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Tay-Sachs Diagnosis – Why It’s Not Just a Simple Blood Test – Part 1 of 2

Tay-Sachs Diagnosis - Why It's Not Just a Simple Blood Test - Part 1 of 2

Tay-Sachs Diagnosis – Why It’s Not Just a Simple Blood Test – Part 1 of 2

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Is diagnosing Tay-Sachs disease really a simple blood test? The answer is yes if you know what you’re looking for. Most families with a Tay-Sachs child in 2010 would say it was not just a simple blood test. Why? There are a number of reasons. The first two will be discussed in this article.

First, Tay-Sachs is extremely rare. If a child presents to his or her pediatrician with low muscle tone, for example, the pediatrician is not running to do a Tay-Sachs test. There are so many more common causes of low tone. Rare genetic diseases such as Tay-Sachs are close to the bottom of the list, particularly if one is not of Ashkenazi Jewish decent. As the pediatrician works his or her way down the list of possibilities, specialty consultations are being arranged, such as Neurology and Genetics. Then there is the wait for those appointments. It could be 9 months before an assessment is scheduled in either of these two sub-specialties.

Second, Tay-Sachs is no longer only a Jewish Genetic Disease. This is due to highly effective genetic screening of the Ashkenazi Jewish population since the early 1970’s. Tay-Sachs screening did not eradicate Tay-Sachs in Jews. Screening did, however, cut down the incidence of Tay-Sachs in Jews by a whopping 90 percent, from 60 new cases per year in the United States and Canada before 1970, to 3 to 5 new cases per year in the early 1990’s.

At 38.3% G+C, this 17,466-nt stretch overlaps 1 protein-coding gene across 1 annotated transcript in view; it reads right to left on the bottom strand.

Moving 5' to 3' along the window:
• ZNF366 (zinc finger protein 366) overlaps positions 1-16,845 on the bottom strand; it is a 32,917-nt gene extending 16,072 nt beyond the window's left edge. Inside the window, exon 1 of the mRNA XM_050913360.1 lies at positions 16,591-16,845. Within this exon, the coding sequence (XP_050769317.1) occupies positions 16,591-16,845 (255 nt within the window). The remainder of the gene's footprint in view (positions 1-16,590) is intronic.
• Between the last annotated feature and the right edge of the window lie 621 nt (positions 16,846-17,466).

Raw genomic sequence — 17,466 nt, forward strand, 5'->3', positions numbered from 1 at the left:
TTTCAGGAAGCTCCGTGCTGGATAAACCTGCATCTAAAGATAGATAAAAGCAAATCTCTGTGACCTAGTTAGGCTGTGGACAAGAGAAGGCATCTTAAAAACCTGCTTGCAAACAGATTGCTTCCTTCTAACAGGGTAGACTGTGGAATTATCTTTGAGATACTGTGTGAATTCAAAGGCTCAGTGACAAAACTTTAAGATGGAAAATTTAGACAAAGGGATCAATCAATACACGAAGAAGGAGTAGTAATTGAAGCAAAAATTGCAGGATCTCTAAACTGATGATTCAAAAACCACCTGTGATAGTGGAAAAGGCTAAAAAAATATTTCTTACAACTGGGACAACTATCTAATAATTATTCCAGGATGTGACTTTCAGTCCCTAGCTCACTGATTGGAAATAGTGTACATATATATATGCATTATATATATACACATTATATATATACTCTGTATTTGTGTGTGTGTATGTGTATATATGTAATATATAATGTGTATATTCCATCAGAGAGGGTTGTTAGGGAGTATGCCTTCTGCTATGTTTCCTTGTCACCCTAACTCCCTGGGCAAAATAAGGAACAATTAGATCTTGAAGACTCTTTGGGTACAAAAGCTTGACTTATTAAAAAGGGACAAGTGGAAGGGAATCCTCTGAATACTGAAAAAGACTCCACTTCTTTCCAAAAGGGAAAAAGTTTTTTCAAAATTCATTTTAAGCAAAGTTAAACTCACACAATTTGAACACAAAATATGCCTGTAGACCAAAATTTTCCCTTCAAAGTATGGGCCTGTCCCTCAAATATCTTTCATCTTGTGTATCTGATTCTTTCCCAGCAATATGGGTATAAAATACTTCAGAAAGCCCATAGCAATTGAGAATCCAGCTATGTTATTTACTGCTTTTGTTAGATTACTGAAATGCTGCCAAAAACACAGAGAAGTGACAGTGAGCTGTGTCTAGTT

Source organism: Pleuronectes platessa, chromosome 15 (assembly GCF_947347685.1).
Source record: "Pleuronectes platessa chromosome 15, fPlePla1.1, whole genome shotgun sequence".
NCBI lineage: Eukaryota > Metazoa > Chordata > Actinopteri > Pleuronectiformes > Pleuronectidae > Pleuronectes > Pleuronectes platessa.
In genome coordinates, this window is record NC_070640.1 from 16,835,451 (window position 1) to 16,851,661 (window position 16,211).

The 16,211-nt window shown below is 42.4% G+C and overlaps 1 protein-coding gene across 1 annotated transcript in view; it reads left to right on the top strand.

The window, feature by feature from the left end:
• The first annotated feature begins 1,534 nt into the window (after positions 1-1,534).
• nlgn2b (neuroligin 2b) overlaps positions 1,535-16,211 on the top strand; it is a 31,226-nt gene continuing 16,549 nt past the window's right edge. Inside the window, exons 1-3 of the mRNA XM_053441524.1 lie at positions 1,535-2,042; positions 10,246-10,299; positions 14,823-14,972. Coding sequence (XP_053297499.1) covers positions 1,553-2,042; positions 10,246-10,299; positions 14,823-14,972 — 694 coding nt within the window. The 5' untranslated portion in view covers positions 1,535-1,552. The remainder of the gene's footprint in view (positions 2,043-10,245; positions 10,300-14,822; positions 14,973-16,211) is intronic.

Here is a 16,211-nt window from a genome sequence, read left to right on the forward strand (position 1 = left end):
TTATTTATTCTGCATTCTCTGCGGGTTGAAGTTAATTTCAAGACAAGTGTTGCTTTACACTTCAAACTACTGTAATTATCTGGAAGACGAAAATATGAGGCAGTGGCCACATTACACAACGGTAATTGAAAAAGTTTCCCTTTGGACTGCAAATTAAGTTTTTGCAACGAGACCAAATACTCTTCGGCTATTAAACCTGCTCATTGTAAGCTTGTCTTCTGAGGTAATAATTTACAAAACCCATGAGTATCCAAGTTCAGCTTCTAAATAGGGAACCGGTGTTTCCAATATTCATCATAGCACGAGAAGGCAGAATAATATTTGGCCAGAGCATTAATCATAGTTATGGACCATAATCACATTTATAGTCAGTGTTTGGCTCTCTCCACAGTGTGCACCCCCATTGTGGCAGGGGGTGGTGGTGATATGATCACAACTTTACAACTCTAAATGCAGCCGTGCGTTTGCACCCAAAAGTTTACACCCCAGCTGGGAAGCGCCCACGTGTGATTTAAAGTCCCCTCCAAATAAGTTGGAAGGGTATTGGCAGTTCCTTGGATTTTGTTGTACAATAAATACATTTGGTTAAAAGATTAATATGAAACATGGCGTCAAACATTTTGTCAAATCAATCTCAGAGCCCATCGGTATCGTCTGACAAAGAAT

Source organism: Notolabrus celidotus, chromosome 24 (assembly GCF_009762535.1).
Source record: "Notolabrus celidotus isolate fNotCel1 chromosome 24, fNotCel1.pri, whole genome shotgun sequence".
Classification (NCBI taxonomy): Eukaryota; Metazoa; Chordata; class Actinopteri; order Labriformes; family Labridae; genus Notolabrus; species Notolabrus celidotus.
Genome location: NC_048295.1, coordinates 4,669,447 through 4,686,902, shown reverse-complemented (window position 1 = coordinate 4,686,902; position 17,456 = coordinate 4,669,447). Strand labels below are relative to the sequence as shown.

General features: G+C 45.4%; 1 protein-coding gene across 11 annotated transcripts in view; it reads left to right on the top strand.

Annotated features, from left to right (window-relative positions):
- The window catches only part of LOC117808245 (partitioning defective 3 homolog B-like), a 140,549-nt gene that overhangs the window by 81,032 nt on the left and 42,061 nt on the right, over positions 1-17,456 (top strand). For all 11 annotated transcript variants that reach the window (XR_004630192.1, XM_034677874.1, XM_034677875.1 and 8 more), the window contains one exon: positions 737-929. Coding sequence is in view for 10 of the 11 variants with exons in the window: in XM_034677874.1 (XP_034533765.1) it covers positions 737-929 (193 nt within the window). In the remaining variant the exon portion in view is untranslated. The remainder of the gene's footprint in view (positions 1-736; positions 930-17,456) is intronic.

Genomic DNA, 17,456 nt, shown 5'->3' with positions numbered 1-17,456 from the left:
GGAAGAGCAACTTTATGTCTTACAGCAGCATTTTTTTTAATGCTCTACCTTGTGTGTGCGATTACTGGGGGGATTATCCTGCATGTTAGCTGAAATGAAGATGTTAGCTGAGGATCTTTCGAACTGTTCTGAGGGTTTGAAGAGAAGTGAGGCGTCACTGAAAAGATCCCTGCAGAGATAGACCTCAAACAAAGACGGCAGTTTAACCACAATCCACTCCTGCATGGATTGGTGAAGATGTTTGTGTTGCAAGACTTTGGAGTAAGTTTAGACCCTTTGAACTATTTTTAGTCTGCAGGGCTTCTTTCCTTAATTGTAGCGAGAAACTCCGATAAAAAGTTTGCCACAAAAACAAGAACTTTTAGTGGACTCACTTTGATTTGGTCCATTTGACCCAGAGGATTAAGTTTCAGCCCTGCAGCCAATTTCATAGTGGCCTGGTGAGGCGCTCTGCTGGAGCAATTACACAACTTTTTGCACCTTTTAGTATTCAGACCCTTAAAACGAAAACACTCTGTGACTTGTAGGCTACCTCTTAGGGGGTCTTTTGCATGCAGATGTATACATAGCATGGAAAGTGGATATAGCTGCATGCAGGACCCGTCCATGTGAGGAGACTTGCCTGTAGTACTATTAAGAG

Can Ashkenazi Jews still get Tay-Sachs? Absolutely. One reason for this is that not all Jewish people get screened or know to get screened. Second, a small number of Jews that are screened receive false negative results due to a lab error. A third reason is that many people do not know that they have an ancestor of Ashkenazi Jewish decent and so screening never comes up. The disease is passed on by a recessive gene, which means the gene for Tay-Sachs can be passed from generation to generation, never manifesting any symptoms.

As Tay-Sachs screening reduced the incidence of new cases in the Jewish population by 90%, other high-risk ethnic groups have emerged and their unique genetic mutations identified. These groups include Irish Americans, in which one in 50 are carriers of the Tay-Sachs gene, and French Canadians and Louisiana Cajuns, who have the same carrier rate as Ashkenazi Jews, which is one in 27. The carrier rate for the Tay-Sachs gene in the general population is one in 250. Medical texts still emphasize the Ashkenazi Jewish predominance, and therein lay a major problem in preventative or prenatal screening of the other high-risk ethnic groups.

A third reason why a Tay-Sachs diagnosis is not just a simple blood test involves the hidden symptoms which often go unreported until it is too late.

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Source by Nicole Fier

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